Post-Classical African Civilizations

Instructor: Daniel McCollum

Dan has a Master's Degree in History and has taught undergraduate History

While Europe worked to crawl out of the chaos of the Dark Ages in the wake of Rome's collapse, a number of states arose in Africa that left a lasting impact upon the region and the world. In this lesson, we look at three of these empires.

Post-Classical Africa

While Europe struggled through the Middle Ages, and the Caliphate came to dominate the Middle East and North Africa, a series of Empires rose throughout Sub-Saharan Africa. Sub-Saharan Africa is that part of Africa that is south of the Saharan Desert. These Empires usually rose along important trade routes that connected Africa to the Middle East, Europe, and even Asia. Important African trade goods, such as ivory or gold, would travel north in exchange for others goods. Often, ideas traveled along these trade routes as well, leading Christianity to take hold in Ethiopia, and Islam to become rooted amongst the peoples of Mali. Often times, these Empires, and the Emperors that ruled them, would grow fabulously wealthy and become the stuff of legends; this was the era of cities such as Timbuktu, and rulers like Mansa Musa. In this lesson we will examine three of these great states, examine how each was ruled and the impacts they had upon the world.

The Empire of Mali

The first Empire that we will investigate is the Empire of Mali, which rose in the 13th century and lasted until the 17th. Mali was located in West Africa, in a region that roughly corresponds to the modern day nations of Guinea and Southern Mali.

Much of what we know about the founding of the Empire comes from the Epic of Sundiata, a mythologized account of the life of Sundiata Keita. The Empire began as a tribal federation of the Bambara peoples. The founder of the Empire was Sundiata Keita who, according to legend, overthrew his brother and the Kaniaga kingdom that had supported him. Sundiata Keita was the first ruler to take the title Mansa, which means Emperor.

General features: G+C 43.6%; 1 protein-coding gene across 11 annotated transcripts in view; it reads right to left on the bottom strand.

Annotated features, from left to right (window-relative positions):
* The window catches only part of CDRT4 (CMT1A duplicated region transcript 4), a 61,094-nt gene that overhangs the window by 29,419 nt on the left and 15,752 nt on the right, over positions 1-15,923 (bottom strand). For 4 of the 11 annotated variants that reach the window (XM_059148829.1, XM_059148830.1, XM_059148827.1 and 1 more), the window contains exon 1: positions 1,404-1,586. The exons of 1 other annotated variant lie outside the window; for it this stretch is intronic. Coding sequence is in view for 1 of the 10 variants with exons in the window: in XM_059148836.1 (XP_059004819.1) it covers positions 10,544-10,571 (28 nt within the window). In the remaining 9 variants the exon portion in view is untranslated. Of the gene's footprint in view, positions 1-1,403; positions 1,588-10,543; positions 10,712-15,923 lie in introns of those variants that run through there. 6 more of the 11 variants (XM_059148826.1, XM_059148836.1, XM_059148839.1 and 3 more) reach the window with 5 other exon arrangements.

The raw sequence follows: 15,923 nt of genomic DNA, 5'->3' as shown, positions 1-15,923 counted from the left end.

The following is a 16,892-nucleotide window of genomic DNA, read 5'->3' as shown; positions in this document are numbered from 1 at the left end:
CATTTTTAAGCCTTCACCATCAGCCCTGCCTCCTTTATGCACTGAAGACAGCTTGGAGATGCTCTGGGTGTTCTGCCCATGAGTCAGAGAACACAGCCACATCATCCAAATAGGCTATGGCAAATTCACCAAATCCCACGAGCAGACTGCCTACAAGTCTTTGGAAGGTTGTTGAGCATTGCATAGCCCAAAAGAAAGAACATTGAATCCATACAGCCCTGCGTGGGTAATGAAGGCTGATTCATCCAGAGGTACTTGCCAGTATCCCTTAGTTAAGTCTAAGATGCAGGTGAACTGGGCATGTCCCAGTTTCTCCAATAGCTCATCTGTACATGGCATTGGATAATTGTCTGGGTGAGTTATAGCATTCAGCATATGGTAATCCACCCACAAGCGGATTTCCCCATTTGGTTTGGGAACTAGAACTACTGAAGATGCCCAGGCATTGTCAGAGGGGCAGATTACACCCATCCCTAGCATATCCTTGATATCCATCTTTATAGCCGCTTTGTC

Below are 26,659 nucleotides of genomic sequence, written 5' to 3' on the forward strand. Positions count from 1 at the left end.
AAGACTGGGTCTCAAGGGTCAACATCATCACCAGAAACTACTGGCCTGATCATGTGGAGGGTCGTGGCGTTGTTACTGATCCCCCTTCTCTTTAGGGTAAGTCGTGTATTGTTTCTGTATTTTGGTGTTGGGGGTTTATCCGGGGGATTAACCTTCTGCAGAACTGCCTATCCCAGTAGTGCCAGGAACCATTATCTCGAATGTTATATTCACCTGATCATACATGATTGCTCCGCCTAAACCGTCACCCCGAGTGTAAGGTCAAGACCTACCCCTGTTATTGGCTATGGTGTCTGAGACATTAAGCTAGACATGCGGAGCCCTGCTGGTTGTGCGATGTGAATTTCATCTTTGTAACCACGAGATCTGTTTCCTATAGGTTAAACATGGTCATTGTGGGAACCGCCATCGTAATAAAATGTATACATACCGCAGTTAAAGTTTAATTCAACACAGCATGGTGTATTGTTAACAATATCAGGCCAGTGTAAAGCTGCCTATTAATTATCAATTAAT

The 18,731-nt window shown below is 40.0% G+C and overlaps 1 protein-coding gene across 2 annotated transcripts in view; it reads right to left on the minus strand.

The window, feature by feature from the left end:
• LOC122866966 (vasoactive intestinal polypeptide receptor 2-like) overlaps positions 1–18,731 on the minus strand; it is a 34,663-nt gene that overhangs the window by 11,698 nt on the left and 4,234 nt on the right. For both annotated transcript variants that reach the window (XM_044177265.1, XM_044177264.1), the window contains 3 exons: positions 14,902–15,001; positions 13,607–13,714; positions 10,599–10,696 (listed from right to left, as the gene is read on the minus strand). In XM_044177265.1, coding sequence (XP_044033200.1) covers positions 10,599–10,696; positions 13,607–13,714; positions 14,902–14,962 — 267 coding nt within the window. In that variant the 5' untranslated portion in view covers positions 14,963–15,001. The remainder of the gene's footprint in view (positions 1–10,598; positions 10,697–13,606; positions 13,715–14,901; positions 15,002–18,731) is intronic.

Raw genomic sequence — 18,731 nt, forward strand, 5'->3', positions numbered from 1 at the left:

Under he and his successors, the new Empire of Mali became the most powerful Empire in West Africa. It was connected to the Trans-Saharan Trade Network that linked West Africa to the Arabic world. These links also brought Islam, which the rulers converted to. The Empire was organized with the Mansa as the head of the state. Below him were the Farbas who were nobles and local rulers who swore a pledge of loyalty to the Mansa. The Empire also contained an Assembly known as the Gbana, which represented the different Mali clans and also advised the Mansa.

Mali was largely decentralized, with the Mansa holding the most power in the capital, Niani, but local lords holding more power in the countryside. The most famous ruler of Mali was Mansa Musa, who ruled from 1312 through 1337 CE. Under his reign, the city of Timbuktu became a center of wealth and learning, trade revenue increased, and Mali was able to conquer many of its rivals. However, by the 17th century, Mali's power and wealth and begun to decay, and it became the victim of raids as well as the ambitions of neighboring Morocco.

Map depicting the Trans-Saharan trade routes
Map depicting the Trans-Saharan trade routes

The Empire of Songhay

Mali's great rival in West Africa was the Empire of Songhay, centered on the capital city of Gao. Songhay was located to the north of Mali in the Niger Valley and, from 1464 through 1591, it was one of the most powerful states in the region, even eclipsing Mali at the time. Much like the other West African state, the source of its wealth was due to its location on the Trans-Saharan trade lines, as well as the mining of gold and salt.

Although the Songhay state had existed for centuries, it first truly became an Empire under the reign of Sonni Ali. It was Sonni Ali who first took advantage of Mali's weakness to expand into their former realm, conquering Timbuktu and many other neighbors.

However, it was under the upstart Askia the Great. Askia had been one of Sonni Ali's generals and was not of the royal blood line, but took power after Sonni Ali's son refused to convert to Islam. Askia was a devout Muslim and built many mosques and schools to help the faith spread. He organized much of Sonni Ali's conquests. Under his rule, local chiefs were allowed to remain in power as long as they swore loyalty to the Empire. Askia also appointed governors and military commanders to help administer the conquered lands. Unfortunately, after Askia's death, civil wars and raids weakened the Empire, and it was eventually conquered by Morocco.

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